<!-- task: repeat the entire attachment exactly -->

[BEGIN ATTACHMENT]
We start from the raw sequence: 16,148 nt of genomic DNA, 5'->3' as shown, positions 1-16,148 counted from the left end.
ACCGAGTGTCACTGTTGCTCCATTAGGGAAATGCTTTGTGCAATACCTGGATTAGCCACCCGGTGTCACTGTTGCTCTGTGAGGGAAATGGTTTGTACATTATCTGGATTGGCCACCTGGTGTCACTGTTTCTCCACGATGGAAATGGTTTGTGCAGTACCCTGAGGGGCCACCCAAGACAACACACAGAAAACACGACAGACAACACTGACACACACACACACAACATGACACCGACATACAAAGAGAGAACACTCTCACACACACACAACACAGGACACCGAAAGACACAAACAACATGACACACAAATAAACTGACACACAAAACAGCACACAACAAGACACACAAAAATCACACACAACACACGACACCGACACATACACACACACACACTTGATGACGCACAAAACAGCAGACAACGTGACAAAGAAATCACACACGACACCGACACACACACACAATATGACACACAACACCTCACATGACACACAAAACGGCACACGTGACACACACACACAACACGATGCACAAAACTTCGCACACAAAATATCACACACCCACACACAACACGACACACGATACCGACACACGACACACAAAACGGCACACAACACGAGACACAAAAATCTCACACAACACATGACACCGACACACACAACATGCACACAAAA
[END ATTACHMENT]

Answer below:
We start from the raw sequence: 16,148 nt of genomic DNA, 5'->3' as shown, positions 1-16,148 counted from the left end.
ACCGAGTGTCACTGTTGCTCCATTAGGGAAATGCTTTGTGCAATACCTGGATTAGCCACCCGGTGTCACTGTTGCTCTGTGAGGGAAATGGTTTGTACATTATCTGGATTGGCCACCTGGTGTCACTGTTTCTCCACGATGGAAATGGTTTGTGCAGTACCCTGAGGGGCCACCCAAGACAACACACAGAAAACACGACAGACAACACTGACACACACACACACAACATGACACCGACATACAAAGAGAGAACACTCTCACACACACACAACACAGGACACCGAAAGACACAAACAACATGACACACAAATAAACTGACACACAAAACAGCACACAACAAGACACACAAAAATCACACACAACACACGACACCGACACATACACACACACACACTTGATGACGCACAAAACAGCAGACAACGTGACAAAGAAATCACACACGACACCGACACACACACACAATATGACACACAACACCTCACATGACACACAAAACGGCACACGTGACACACACACACAACACGATGCACAAAACTTCGCACACAAAATATCACACACCCACACACAACACGACACACGATACCGACACACGACACACAAAACGGCACACAACACGAGACACAAAAATCTCACACAACACATGACACCGACACACACAACATGCACACAAAA